Return to the unique and evocative world of The Dying Earth in this tribute anthology featuring the most distinguished fantasists of our day. Here are twenty-one brand-new adventures set in the world of Jack Vance’s greatest novel.
A dim place, ancient beyond knowledge. The sun is feeble and red. A million cities have fallen to dust. Here live a few thousand souls, dying, as the Earth dies beneath them. Just a few short decades remain to the long history of our world. At the last, science and magic are one, and there is evil on Earth, distilled by time … Earth is dying.
Half a century ago, Jack Vance created the world of the Dying Earth, and fantasy has never been the same. Now, for the first time, Jack has agreed to open this bizarre and darkly beautiful world to other fantasists, to play in as their very own.
The list of twenty-one contributors eager to honour Jack Vance by writing for this anthology includes Neil Gaiman, Elizabeth Hand, Tanith Lee, Michael Moorcock, Terry Dowling, Lucius Shepherd, Dan Simmons, Robert Silverberg, Tad Williams, Walter Jon Williams and George R.R. Martin himself.
Many years ago, when I was still a moody teenager, I was browsing in a local used book store. I read a lot in those days – still do, but sadly not as much as when I was a teen, as life has a habit of interrupting like it never did when I was a kid. I enjoyed mostly horror and fantasy, with the occasional foray into science fiction. Sci-fi hadn’t caught my attention as much as the other two genres, though I did enjoy Ray Bradbury’s stories, and the Dune series.
I wasn’t looking for anything in particular, I just had nothing better to do on that particular day. Nothing had caught my fancy on any of the many shelves, so I turned my attention to the cheapest of the cheap books, piled in wooden boxes set on the floor. And there it was – Jack Vance’s The Dying Earth. At the time, I’d never heard of Jack Vance, didn’t know what he wrote, didn’t know if he was any good. But the title had caught my attention. In the midst of my depressing and negative teenage angst, the Earth dying had a certain appeal to me. I paid a few coins for the dog-eared paperback and ambled off home.
Hours later, bleary eyed and yawning, I read the final page and closed the cover. Although tired, with a slight headache from reading for too long in poor light, I was ecstatically happy and grinning like a loon. What I had just read, just experienced, was, for me, nothing short of amazing. Pure brilliance. That world, under it’s fading red sun. Those people, in their crumbling cities. The magicians, sorcerers, thaumaturges, with their spells. Spells so vast many years were needed to memorise just one. The creatures, the demons, the created beings. And the stories! Oh, what imagination, what creative genius! I fell asleep a very happy teenager. And when I awoke the next morning, I turned straight to page one and read it all again.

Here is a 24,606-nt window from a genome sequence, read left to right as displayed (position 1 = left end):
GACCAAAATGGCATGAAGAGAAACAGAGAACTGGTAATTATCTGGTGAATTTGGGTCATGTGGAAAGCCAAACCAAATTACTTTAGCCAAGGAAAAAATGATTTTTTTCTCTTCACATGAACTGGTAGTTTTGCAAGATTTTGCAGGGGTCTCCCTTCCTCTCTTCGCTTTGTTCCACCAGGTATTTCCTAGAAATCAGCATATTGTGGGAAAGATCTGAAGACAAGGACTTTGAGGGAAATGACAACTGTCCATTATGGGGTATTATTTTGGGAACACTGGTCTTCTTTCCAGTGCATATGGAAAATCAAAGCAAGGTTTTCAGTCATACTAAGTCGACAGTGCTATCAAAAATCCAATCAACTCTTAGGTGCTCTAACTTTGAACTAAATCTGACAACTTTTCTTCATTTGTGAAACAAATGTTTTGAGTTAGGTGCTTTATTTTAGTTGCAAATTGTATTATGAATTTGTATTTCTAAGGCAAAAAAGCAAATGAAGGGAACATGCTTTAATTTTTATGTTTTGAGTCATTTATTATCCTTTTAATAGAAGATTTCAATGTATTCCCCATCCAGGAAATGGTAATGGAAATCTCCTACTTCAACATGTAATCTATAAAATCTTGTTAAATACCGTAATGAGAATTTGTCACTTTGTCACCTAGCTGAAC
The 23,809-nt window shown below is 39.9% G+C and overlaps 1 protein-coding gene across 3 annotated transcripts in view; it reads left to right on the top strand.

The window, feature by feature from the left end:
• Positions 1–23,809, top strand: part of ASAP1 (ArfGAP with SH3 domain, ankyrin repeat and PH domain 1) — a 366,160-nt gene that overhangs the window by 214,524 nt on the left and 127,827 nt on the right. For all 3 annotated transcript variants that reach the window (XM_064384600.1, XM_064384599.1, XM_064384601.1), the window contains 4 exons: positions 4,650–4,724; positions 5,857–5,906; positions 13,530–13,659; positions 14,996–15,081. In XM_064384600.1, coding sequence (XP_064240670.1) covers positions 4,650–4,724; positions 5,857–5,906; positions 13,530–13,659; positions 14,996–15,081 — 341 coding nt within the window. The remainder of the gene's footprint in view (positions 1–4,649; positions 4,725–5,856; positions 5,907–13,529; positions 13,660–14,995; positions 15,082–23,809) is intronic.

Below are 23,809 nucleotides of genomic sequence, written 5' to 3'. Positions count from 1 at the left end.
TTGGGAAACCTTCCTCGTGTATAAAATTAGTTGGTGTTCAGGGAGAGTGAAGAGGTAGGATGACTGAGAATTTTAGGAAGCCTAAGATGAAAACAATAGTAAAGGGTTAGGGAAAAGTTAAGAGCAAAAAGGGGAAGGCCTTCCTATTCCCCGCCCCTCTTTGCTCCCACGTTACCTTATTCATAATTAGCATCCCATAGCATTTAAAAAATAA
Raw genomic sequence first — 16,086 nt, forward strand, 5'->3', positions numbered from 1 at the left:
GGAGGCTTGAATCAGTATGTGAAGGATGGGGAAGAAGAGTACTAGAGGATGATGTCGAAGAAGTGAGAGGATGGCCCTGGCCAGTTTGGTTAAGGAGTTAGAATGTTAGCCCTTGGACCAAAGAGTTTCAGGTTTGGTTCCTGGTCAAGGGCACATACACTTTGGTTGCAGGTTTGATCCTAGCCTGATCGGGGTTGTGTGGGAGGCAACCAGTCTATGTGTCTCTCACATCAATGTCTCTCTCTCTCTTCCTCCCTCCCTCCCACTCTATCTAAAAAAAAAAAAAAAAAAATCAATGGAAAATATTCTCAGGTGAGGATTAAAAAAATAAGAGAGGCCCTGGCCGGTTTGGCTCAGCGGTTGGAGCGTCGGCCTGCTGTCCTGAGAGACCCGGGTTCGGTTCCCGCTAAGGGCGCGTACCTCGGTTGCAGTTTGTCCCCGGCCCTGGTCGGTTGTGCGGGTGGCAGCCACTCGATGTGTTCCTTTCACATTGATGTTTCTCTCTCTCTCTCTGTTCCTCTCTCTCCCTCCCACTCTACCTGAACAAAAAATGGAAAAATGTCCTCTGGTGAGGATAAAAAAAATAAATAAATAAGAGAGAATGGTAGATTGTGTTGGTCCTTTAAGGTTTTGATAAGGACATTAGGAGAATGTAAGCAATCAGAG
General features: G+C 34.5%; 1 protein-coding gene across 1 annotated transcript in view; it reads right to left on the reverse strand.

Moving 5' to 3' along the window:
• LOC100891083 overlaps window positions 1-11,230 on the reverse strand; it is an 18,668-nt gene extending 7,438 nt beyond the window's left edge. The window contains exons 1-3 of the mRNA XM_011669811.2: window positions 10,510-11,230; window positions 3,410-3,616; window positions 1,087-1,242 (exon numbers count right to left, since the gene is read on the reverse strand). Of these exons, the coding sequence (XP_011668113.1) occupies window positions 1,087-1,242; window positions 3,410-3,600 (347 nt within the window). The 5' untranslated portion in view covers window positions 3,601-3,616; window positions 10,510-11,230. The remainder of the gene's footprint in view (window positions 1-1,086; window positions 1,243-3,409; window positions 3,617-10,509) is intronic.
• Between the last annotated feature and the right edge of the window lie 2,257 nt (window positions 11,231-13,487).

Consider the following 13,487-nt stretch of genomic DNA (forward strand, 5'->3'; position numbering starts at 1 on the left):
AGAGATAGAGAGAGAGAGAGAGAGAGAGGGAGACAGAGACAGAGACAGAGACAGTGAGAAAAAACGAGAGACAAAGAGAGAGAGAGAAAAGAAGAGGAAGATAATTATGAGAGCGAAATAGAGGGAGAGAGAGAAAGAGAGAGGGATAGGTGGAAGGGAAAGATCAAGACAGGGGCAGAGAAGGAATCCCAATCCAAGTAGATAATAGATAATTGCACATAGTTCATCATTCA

Songs Of The Dying Earth – an anthology of short stories by 21 notable authors, and edited by George R. R. Martin, was put together as a tribute to Jack Vance and the fabulous world he created.
Each of the stories is lovingly crafted, trying – and succeeding – to capture the essence of the original tales. Some use characters and places created by Vance, others use their own original people and cities in the style of Vance. Each one is a thoroughly enjoyable read but, in my opinion, there are two that are weaker than the others. It seemed to me that they were trying too hard to emulate Jack Vance – most notably the unique language that he uses. That’s not to say they’re not good short stories though, as they are.
Reading this anthology transported me back to my youth, to the joy, wonder and amazement I experienced when I first read Jack Vance’s work. It was almost as if I was back in the bed of my teenage years, curled up under the covers, desperately reading as fast as I could, trying to reach the final page before the dying batteries in my torch finally gave out.
If you haven’t already read The Dying Earth by Jack Vance then I implore you – buy it as soon as you can and lose yourself in it’s magnificence. And once you have done so, make sure you get your own copy of Songs Of The Dying Earth and travel back to Mr. Vance’s masterpiece.
Trust me, it’s worth every penny. Go get it. Now.
Songs Of The Dying Earth is available to purchase from Amazon and all other good book sellers.